Europe outlaws spam, but the junk mail keeps on coming


Sunday, August 4th 2002, 12:00 am
By: News On 6


BRUSSELS, Belgium (AP) _ Like most people, Massimo Cavazzini was sick of spam. Unlike most, though, the Italian entrepreneur had the law on his side.

Yet even after winning his case against an Italian Internet company _ and collecting a $244 fine _ Cavazzini still gets unwanted e-mails from the same firm.

``They didn't stop it,'' he says. ``So now I'm taking a second action.''

While Cavazzini's initial victory was heralded by anti-spam campaigners, his case also illustrates the difficulty in using laws to stop the torrent of junk e-mail that circles the globe.

Seven EU countries _ Italy, Denmark, Germany, Austria, Greece, Finland and Spain _ effectively ban spam along with such related annoyances as automated telemarketing and unsolicited faxes.

Yet there are loopholes.

Finland, for example, allows marketers to send unsolicited messages to customers asking if they can send them unsolicited messages.

And an Amsterdam district court ruled in March that a Dutch spammer with prestigious clients needed no prior consent to send unsolicited spam.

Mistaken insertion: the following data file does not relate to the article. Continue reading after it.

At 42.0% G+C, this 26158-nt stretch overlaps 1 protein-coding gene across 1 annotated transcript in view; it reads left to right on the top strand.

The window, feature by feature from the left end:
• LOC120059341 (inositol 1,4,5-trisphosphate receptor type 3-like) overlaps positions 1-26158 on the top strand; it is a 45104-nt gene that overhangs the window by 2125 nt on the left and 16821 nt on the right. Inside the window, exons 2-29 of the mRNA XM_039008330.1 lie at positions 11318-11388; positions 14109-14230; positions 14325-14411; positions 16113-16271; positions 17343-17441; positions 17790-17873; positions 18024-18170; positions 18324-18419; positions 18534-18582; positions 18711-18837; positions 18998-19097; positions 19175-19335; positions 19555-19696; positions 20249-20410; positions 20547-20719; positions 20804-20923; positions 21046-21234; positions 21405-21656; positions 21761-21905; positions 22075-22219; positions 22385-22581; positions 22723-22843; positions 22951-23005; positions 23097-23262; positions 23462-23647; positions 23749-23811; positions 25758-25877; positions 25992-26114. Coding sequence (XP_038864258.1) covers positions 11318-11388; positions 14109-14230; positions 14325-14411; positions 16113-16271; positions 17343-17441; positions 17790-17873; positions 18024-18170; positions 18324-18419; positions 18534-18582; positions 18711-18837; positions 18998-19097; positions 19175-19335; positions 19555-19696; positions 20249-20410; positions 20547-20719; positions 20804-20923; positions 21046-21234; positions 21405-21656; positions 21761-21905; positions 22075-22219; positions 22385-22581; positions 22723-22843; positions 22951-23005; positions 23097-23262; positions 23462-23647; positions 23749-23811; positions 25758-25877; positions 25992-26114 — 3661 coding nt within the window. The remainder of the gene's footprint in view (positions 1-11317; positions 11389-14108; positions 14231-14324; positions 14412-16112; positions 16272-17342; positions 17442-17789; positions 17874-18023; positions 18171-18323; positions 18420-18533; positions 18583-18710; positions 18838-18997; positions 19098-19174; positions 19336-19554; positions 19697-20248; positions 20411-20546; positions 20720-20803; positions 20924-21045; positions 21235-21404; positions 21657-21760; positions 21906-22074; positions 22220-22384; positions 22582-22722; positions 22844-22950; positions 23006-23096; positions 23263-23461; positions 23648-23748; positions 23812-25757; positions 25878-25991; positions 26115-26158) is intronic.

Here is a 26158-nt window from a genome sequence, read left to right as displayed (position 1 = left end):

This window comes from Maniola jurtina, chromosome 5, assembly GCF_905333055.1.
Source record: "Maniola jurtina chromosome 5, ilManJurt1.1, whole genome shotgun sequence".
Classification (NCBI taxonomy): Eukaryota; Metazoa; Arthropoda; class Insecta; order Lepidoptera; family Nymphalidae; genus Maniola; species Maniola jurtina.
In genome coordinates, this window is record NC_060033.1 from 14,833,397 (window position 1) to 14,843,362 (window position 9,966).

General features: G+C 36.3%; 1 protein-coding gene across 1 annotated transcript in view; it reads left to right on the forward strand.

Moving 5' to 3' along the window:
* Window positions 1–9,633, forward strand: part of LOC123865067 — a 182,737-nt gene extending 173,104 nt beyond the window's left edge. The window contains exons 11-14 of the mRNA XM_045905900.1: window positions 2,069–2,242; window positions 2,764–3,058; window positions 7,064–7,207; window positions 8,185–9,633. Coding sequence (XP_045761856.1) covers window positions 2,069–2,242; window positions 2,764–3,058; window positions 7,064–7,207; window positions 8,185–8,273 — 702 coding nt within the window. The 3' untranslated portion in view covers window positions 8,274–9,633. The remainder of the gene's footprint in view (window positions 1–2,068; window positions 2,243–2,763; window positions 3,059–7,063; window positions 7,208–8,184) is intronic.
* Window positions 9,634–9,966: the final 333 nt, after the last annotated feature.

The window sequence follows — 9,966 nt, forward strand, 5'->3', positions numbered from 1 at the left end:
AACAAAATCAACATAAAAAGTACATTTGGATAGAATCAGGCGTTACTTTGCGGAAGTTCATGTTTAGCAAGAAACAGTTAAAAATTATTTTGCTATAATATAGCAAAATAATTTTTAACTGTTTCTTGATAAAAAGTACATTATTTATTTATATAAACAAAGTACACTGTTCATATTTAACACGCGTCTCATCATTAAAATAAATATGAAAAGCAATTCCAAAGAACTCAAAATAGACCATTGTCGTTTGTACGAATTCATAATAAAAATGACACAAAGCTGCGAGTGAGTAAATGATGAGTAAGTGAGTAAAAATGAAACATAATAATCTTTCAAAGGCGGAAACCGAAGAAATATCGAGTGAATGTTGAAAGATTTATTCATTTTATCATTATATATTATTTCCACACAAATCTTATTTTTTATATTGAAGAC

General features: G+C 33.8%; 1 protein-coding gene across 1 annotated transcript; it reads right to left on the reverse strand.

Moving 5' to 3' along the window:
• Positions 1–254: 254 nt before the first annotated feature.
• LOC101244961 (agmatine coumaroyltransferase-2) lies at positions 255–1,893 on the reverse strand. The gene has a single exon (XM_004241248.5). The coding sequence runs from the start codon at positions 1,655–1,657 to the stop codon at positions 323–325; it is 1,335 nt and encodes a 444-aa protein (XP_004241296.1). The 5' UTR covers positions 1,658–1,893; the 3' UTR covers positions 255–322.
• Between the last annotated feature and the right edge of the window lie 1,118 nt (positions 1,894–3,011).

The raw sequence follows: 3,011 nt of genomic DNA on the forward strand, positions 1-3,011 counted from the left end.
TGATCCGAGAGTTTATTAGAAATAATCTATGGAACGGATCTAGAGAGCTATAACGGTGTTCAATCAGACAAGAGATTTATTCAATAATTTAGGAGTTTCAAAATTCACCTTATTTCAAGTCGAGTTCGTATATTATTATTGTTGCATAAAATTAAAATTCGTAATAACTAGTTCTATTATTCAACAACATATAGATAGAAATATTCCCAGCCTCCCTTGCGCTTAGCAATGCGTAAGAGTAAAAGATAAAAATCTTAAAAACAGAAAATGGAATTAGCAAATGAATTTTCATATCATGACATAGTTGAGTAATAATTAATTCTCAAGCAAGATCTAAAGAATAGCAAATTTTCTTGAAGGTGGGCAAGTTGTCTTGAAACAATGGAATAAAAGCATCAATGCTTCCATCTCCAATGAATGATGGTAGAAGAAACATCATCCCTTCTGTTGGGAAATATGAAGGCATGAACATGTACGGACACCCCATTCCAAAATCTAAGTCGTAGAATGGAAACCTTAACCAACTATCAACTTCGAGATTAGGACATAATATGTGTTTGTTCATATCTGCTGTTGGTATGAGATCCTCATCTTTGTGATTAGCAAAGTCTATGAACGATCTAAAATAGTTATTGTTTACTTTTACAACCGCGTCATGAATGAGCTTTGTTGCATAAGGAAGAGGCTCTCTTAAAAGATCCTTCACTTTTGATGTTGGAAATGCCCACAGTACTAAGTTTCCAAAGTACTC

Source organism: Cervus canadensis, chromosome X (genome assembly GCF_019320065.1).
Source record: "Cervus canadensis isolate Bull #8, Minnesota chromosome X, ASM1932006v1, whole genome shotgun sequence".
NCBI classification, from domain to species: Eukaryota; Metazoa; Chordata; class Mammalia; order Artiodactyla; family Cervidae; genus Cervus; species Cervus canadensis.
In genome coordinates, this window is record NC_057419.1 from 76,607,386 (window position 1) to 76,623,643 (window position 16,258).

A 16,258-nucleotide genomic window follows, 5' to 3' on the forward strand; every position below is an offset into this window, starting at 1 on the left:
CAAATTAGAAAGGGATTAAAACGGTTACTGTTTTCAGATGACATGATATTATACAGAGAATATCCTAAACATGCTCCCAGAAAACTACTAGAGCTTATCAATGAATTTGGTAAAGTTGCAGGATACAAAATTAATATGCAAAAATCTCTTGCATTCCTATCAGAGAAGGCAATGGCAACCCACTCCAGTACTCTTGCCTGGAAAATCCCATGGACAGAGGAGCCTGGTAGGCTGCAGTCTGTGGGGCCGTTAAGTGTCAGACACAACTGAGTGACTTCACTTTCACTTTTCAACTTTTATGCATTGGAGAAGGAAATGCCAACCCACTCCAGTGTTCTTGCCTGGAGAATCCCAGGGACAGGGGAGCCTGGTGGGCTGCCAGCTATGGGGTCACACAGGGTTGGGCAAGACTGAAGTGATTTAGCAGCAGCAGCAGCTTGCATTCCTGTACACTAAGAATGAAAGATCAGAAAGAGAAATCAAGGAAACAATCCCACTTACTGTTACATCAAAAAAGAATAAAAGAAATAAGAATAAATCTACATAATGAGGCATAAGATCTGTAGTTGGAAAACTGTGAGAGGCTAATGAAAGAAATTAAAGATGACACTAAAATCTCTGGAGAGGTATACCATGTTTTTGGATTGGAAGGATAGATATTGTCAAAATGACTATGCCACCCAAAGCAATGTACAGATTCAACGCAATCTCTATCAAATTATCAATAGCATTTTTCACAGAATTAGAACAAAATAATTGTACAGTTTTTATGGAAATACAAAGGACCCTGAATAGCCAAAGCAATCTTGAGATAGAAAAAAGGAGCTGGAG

A new e-commerce data protection directive, adopted by the European Parliament last month, should provide a common level of protection across the 15-nation union.

Marketers sought an ``opt-out'' approach, which would allow spam but require them to provide a way to stop the flow. Consumer groups pushed for ``opt-in,'' where companies must have prior permission before sending anything.

Lawmakers settled on ``soft opt-in,'' meaning companies that already have a ``commercial relationship'' with someone _ perhaps a person who buys a book at Amazon.com _ can continue to send e-mail. New companies must get permission.

Marco Cappato, the Italian member of Parliament who shepherded the bill, calls the compromise a ``reasonable improvement'' on the opt-out he initially favored. But even Cappato doesn't believe his inbox will soon be spam-free.

Professional spammers usually hide their identity. Even if they can be traced, they can only be prosecuted if they are within the EU.

San Francisco-based Brightmail, which sells spam-filtering technology, estimates that only about 10 percent of spam received in the EU originates there.

``Because spam is a global problem, and most legislation is by definition local, we believe that the effectiveness is going to be minimal,'' says company spokesman Francois Lavaste. Yet that's no reason not to try, he and other spam opponents say.

Stefano Rodota, the EU's top data protection enforcer, says contacts are already under way with other countries to try to solve the problem.

``We need some means to refuse this kind of invasion of the private realm,'' Rodota says.